Adding more seats to the table.

How /dev/color is helping black software engineers level up in their careers.

dev / color

In 2015, a small group of black engineers met up for the first time at a restaurant in San Francisco. There were just eleven of them at the time, but they shared a common vision: to build a community and help each other reach ambitious career goals. Together, they turned that shared mission into /dev/color, a non-profit organization aimed at empowering black software engineers to help one another grow into industry leaders.

“There wasn’t really a space for black software engineers to receive the support they needed, so they created it for themselves,” said Executive Director, Lajuanda Asemota.

New roads to success.

In the beginning, /dev/color grew quite organically. “Primarily, word spread through the grapevine. Current members referring other members,” explained Lajuanda. As they got bigger, they started hosting outreach events, using social media, and working with corporate partners to build awareness and attract members to the organization.

Now, /dev/color has over 360 members across the United States, with chapters in San Francisco, New York, Atlanta, and Seattle. They also have two core programs, A* and BFS, to support their members at every stage of their career journeys. And if their rapid growth wasn’t proof enough of their success, their impact numbers are just as impressive. According to their annual report, over 70 percent of their members received a pay raise in 2017.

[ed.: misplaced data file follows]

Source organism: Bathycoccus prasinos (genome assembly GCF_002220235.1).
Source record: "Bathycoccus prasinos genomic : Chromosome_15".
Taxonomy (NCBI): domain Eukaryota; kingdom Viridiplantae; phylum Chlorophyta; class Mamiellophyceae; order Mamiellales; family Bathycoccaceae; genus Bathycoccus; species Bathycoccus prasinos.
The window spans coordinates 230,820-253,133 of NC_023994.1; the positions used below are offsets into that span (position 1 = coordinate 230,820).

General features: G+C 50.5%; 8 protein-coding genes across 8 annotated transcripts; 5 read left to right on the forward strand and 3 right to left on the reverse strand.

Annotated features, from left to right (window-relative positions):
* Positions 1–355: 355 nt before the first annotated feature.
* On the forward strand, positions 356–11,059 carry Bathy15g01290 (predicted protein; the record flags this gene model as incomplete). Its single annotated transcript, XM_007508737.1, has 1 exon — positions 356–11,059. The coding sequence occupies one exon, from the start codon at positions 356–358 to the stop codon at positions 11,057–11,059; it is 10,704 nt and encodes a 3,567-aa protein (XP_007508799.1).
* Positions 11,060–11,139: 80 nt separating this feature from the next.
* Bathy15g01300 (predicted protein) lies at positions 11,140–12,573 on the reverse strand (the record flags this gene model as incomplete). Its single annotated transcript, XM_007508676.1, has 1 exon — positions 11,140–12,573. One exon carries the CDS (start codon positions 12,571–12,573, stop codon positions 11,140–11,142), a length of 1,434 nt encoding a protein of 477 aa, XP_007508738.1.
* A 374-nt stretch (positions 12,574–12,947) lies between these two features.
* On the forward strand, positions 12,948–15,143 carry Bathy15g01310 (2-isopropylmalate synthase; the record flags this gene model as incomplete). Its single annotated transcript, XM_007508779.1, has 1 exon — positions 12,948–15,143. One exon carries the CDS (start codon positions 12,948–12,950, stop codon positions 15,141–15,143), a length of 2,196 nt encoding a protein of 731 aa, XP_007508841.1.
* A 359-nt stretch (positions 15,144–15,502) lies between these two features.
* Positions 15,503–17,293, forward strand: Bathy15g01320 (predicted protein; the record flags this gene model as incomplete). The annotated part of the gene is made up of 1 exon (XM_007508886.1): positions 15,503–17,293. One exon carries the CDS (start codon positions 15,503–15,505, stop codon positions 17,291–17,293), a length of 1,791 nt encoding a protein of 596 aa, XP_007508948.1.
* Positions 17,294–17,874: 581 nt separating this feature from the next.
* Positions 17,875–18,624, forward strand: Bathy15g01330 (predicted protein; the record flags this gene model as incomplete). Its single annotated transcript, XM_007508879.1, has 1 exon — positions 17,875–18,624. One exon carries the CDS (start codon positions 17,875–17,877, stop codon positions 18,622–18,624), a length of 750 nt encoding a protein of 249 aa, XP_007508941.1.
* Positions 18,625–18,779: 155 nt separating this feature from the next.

Photo of someone speaking at dev color event

“[Our members] are definitely leveling up professionally, even if you use a factor as simple as compensation,” said Lajuanda. The team has also seen noticeable improvements in their members’ confidence and overall sense of belonging in their respective workplaces.

Mentorship and accountability.

While their current programming offers a variety of enticing benefits to their members, it looked a lot different in the beginning.

“It initially started as a one-to-one peer mentor-mentee relationship,” says Product Manager, Atira Richards. However, they found that these set-ups were often one-directional, so they changed it to a more group-based, peer exchange model that they refer to as ‘Squads’. The Squads are groups for six to ten A* members at similar stages in their careers that meet up once a month to set and share goals with each other and keep themselves accountable.

“With a larger group, you’re able to share knowledge based on everyone else’s experience,” said Atira. “A lot of people just come back for that community.”

The Squads are a core component of their signature A* Program but members get a whole host of other perks, including members-only events, VIP conference discounts, professional training, career roadmap toolkits, goal-setting resources, and more. Plus, through their online member portal Major Key and Slack channel, members can interact with people outside of their designated Squad or chapter.

“Someone from San Francisco can be chatting with someone in our Atlanta chapter and form friendships that way, or get help from a whole network of folks, past and present, in the /dev/color community,” explained Atira.